In keeping with our discussions about story patterns in novels featuring coming out stories of LGBT adolescents, we focus on Time and Time Away. In the conversation about Riley, we began to define more clearly for ourselves what we mean by Time and Time Away.
MARY: If we are looking at story patterns across novels and thinking about Time and Time Away as story patterns, there’s no Time Away in this one. However, Riley goes to the support group meeting in another town and interacts with friends more. Is that far enough away?
TABITHA: Well, if we argued that time away for Gabe was the radio station, couldn’t we argue the same for Riley? Time away is the support group, friend time, going to the football game, and of course the blogging.
MARY: Then Time Away begs to be unpacked. Is it physically away? Is it distance away? Does it have to be a great distance away? Or can it just be the radio station in the same town or the support group in the next town?
LEANNA: Who is the time away for? Because if it’s for the character who is struggling and searching for their identity, I think it can be any type of away. Riley’s trip to the support group, that’s more physically away.
TABITHA: And if we’re looking at time away for the character who is trans or gender fluid, we could say that Gabe and Riley did more time away. Because the only thing I could classify in Luna as time away is maybe when she went to the mall or when she’s in her bedroom with the makeup and clothes? We also need to think about what sorts of time away are healthy and not?
LEANNA: Maybe it would be better to call Time Away something like Safe Space. The radio station was a safe space.
MARY: The blog was a safe space.
LEANNA: I know that we talked about school being a safe space (and how it may not be) and that all spaces should be safe. But finding that place, whether it be in the basement, the radio station, or online may be…
TABITHA: A place where you feel comfortable to be you? If we classify it that way, each character had a bit of a safe space but J and Luna didn’t have much of that. Riley and Gabe have a lot of places where they feel safe. I think that’s the main difference between the two sets of books.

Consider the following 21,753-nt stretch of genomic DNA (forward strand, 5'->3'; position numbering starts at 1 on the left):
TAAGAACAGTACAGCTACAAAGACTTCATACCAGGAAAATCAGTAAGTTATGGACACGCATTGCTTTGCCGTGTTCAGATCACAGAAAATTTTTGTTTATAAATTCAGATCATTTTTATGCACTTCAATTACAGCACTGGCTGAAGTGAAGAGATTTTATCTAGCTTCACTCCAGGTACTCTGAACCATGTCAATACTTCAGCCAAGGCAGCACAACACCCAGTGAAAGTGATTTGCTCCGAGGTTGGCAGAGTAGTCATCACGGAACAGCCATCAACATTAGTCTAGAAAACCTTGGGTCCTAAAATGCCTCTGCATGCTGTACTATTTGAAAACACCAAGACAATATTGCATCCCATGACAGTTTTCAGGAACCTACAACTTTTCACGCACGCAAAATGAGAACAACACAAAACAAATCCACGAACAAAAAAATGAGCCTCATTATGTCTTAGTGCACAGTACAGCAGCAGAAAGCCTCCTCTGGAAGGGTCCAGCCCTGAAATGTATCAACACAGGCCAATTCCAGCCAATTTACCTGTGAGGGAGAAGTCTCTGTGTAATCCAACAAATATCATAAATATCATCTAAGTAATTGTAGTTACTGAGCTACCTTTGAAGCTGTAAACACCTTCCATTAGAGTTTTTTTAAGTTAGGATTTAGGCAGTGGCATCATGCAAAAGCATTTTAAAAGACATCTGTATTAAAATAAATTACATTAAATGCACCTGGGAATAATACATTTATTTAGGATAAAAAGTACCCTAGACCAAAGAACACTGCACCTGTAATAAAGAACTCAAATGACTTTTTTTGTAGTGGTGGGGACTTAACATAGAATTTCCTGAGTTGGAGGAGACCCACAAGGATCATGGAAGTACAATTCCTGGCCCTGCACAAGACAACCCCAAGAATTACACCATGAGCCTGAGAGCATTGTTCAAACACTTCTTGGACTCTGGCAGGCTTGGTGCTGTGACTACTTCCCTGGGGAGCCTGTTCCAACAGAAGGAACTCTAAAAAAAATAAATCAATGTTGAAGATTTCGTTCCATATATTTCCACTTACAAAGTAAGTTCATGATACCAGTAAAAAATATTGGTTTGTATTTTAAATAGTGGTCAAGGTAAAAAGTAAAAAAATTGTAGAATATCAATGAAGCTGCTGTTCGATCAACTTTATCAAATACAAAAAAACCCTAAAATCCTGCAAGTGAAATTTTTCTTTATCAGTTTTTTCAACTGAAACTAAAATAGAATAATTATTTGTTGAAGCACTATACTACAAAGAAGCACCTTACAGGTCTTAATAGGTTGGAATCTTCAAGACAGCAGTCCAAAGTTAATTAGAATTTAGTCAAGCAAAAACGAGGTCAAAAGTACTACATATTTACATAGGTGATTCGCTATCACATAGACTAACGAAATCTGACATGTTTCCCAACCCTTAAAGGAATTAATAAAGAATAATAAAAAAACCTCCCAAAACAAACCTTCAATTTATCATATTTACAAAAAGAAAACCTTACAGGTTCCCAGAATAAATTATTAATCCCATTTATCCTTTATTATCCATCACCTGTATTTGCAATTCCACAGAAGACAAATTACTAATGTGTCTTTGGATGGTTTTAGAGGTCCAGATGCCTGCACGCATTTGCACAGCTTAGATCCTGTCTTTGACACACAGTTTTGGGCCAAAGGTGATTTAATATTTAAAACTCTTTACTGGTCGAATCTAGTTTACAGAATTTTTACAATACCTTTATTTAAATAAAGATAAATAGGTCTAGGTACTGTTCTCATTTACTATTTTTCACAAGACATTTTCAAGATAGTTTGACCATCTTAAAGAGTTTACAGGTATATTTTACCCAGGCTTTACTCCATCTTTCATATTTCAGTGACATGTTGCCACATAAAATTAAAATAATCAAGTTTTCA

As we considered Tabitha’s comment of “sets of books” we began to think about what events might have influenced our perceived positionality shift of trans characters, plot and theme over time.
MARY: I wonder if there’s something that happened — if we look at the copyright and the breaks between the books — I wonder if there’s something that happened that made the shift in these books occur.
TABITHA: Like a political or cultural shift?
We think that the event that happened that may have changed the way that the literature is written was in 2012, with the EEOC (US Equal Employment Opportunity Commission) declaring trans employee rights protected.
LEANNA: I liked what Tabitha said about thinking of these as two different sets of books, I am J and Luna as one, Beautiful Music and Symptoms the other, because I agree that there’s definitely that positionality change.
MARY: And maybe that’s a shift from Time/Time Away to Safe Spaces, because EEOC creates a safer space at work now. Also, in the last two novels the parents didn’t need as much time to accept their children’s transition or emerging.
TABITHA: That makes sense. I was talking to someone about this and we came to this idea that J and Luna were very secretive about this whole transition. Gabe and Riley were both socially transitioning in whatever way they were comfortable, and playing with that transition without changing too much. Riley and Gabe seemed to be transitioning to their chosen identity slowly and more thoughtfully – that takes time too, but it’s time for the character to figure themselves out and invite others into that journey. This approach contrasts to J and Luna, who transitioned mostly in solitude or in their heads. J and Luna eventually found that point where they felt like they didn’t have a choice but to transition and chose that point to share with others. Gabe and Riley seem much more comfortable with who they are and share that with others sooner.
LEANNA: That makes sense. Riley and Gabe also had a space to negotiate and explore their transitions on the radio and online in the blogs. Whereas J and Luna didn’t really have that space or a wide audience.
TABITHA: They didn’t really give themselves that space.
LEANNA: Exactly. Riley and Gabe had a wide audience to explore who they really were and wait for that acceptance or rejection.
TABITHA: But an invisible audience–it wasn’t like a school thing. Luna and J were so broken in a way that they didn’t have any other thoughts about what to do… other ways of negotiating their lives. It had to be medical transitioning or nothing.
LEANNA: Right. I agree.
MARY: I think that we all have a little bit of gender fluidity in us, so that begs the question about why aren’t we more accepting of gender fluidity?
LEANNA: It has to do with our conditioning. I mean even Riley struggles with that. We classify in some ways.
MARY: I think that these books have really opened my eyes to the way that we gender our world, objects, behaviors, words and phrases.
Title: Symptoms of Being Human
Author: Jeff Garvin
Publisher: HarperCollins Publishers
Date Published: February 2, 2016